Cattle markets and legislation to institute some reforms will be front and center on Capitol Hill at the end of April.
The Senate Agriculture Committee will hold a hearing on April 26th to review two livestock bills. The Cattle Price Discovery and Transparency Act has been heavily debated over the last year and has been touted as a compromise on legislation to improve competition in the cattle market.
Specifically, the bill would establish 5-7 regions in the U.S. that would have mandatory minimum levels of negotiated fed cattle purchases required by beef packers. The legislation sets penalties for covered packers for violations of the rule and creates a library at USDA of fed cattle marketing contracts.
Introduced by Sens. Chuck Grassley, R-Iowa, Jon Tester, D-Mont., Deb Fischer, R-Neb., and Ron Wyden, D-Ore. The bill currently has nine Republican cosponsors and nine Democratic cosponsors.
However, the bill has met pushback from major ag organizations like the American Farm Bureau Federation and the National Cattlemen’s Beef Association. Both groups approved policy this year supporting efforts to improve transparency in the cattle industry but opposed the bill’s establishment of mandatory minimums for negotiated cash fed cattle purchases.
Also to be discussed in the Senate Ag Committee is the Meat and Poultry Special Investigator Act introduced by Senators Jon Tester D-Mont., Chuck Grassley R-Iowa and Mike Rounds R-S.D.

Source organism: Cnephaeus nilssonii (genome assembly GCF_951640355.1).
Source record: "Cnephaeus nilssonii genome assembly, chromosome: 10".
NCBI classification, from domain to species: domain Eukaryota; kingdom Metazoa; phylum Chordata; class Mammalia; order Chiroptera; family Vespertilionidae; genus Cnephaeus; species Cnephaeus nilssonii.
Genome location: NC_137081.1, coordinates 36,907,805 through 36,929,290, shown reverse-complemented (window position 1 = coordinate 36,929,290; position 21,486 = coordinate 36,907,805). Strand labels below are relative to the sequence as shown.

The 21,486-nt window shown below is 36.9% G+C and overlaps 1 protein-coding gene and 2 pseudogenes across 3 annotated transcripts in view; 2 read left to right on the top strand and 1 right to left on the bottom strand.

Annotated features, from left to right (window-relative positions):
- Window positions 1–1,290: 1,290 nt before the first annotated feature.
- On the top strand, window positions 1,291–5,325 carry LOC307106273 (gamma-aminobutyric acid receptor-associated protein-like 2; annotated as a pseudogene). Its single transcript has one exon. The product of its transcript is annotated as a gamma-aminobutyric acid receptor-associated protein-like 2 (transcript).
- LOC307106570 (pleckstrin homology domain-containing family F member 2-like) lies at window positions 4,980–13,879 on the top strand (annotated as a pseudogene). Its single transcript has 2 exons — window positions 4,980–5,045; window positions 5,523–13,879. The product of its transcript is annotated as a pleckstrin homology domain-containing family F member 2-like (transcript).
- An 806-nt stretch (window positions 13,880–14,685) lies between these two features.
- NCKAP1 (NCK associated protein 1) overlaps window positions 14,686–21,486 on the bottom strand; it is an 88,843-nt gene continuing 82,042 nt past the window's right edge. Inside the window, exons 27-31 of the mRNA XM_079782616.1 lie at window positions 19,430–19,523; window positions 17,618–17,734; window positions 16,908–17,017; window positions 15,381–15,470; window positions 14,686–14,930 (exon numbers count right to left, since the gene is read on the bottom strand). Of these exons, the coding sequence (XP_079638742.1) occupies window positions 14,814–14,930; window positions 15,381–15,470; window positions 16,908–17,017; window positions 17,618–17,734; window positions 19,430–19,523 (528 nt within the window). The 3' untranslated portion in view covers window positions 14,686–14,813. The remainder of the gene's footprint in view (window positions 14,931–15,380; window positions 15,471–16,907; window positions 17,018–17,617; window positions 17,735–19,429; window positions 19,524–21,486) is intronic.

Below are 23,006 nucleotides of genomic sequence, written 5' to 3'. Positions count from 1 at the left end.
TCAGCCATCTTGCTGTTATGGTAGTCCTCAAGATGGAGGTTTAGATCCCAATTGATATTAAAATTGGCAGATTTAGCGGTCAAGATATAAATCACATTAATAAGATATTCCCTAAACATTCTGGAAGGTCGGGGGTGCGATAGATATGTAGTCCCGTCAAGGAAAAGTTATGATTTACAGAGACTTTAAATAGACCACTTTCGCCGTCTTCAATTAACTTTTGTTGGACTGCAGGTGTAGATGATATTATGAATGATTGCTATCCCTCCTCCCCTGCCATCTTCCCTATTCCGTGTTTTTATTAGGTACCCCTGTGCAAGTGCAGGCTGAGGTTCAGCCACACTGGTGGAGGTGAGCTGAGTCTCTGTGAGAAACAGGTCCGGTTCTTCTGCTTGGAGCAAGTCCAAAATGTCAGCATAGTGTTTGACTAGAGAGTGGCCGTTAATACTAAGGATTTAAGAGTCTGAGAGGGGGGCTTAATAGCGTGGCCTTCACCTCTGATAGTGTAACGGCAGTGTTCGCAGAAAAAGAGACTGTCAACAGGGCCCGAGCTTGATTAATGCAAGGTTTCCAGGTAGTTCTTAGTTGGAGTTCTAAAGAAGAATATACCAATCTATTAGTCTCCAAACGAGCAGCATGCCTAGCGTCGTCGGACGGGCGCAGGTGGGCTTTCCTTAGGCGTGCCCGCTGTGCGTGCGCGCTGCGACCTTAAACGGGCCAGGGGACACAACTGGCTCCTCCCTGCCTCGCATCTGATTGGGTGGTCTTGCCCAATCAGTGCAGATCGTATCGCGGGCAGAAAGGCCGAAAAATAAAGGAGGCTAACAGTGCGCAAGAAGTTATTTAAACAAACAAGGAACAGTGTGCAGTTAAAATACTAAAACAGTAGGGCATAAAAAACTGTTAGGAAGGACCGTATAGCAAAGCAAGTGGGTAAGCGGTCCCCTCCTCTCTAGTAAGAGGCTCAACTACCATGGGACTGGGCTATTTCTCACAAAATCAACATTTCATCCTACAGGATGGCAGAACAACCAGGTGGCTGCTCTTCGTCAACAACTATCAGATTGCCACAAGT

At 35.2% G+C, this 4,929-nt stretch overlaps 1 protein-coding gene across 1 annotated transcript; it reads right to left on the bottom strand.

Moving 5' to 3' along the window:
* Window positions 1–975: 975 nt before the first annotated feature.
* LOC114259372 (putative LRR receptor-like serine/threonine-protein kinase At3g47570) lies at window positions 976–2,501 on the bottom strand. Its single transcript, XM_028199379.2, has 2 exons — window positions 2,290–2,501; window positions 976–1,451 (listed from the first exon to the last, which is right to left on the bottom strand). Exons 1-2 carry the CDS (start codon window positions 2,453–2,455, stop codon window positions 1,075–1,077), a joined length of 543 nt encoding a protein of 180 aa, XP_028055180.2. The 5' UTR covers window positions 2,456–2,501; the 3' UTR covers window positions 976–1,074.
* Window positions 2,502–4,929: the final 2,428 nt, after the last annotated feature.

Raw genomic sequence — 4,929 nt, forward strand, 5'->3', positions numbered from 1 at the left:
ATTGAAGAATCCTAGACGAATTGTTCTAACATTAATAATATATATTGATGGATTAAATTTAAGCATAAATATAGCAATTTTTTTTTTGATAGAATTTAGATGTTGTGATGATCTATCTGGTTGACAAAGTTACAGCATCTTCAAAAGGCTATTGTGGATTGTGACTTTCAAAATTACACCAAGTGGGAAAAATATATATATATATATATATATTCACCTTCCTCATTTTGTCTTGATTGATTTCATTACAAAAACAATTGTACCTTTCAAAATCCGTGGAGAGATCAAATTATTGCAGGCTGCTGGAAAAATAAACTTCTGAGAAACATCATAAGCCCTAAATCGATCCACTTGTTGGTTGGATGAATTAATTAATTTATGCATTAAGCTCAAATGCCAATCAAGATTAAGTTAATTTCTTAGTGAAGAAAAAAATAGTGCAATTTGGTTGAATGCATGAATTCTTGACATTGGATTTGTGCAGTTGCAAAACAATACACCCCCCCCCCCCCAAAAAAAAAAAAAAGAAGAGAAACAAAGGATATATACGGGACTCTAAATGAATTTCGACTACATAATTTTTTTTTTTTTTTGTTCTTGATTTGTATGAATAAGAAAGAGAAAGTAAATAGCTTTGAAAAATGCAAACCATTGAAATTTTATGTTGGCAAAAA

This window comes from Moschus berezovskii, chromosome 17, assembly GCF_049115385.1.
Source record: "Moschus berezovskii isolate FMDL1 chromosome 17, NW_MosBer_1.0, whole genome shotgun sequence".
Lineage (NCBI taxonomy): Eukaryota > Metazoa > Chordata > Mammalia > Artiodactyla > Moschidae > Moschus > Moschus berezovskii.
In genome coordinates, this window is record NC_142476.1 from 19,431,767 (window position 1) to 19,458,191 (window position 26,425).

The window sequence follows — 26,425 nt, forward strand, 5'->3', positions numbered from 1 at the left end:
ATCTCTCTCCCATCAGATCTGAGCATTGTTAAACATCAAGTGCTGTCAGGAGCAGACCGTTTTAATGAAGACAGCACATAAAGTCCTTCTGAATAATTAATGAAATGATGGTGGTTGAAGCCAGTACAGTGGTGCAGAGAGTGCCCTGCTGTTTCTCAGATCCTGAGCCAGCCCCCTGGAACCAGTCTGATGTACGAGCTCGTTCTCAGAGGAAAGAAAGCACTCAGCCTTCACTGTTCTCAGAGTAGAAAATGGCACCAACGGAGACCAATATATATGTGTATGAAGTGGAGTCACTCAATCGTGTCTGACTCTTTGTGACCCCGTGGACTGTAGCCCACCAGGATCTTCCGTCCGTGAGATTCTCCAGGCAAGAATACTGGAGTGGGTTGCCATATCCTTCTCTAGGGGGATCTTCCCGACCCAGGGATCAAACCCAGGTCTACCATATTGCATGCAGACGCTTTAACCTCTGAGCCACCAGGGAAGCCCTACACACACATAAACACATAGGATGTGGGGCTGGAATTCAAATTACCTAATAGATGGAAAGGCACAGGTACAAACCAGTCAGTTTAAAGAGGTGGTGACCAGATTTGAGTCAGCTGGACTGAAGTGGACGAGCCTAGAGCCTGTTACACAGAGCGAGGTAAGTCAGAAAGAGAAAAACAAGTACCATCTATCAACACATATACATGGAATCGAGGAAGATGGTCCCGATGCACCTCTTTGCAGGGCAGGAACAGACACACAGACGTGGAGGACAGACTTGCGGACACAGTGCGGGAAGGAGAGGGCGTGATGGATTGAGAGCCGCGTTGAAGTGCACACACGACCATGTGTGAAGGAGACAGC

The legislation would create the Office of the Special Investigator for Competition Matters within the USDA’s Packers and Stockyards Division. The new special investigator would have a team of investigators, with subpoena power, dedicated to preventing and addressing anticompetitive practices in the meat and poultry industries and enforcing antitrust laws. They will coordinate and act in consultation with the Department of Justice and the Federal Trade Commission and create a new bridge between the USDA and the Department of Homeland Security to protect the continuation of the food supply and national security.
The hearing will begin at 8:00am Mountain Time on the April 26th and can be viewed here.
The following day on April 27th, the House Agriculture Committee will hold its own hearing on Cattle Markets, that will include the participation of the CEOs of the 4 largest beef packers in the U.S. The CEOs of Cargill, Tyson Foods, JBS and National Beef have all agreed to testify at the hearing to specifically discuss cattle markets and price increases for consumers.
Committee Chairman David Scott said in a news release, “It is very important, very vital, and very urgent that we hear the perspectives from the CEOs at these companies and get the full picture of why prices have gone up for consumers and down for ranchers.”
“In addition to this panel of CEOs,” Scott continued. “We will be convening a panel of ranchers to hear what consolidation in the beef industry has done to their bottom lines and viability. We look forward to the variety of perspectives we will receive at this hearing and the clarity it will provide to our ranchers, our consumers, and to our nation’s food security.”
Northern Ag Network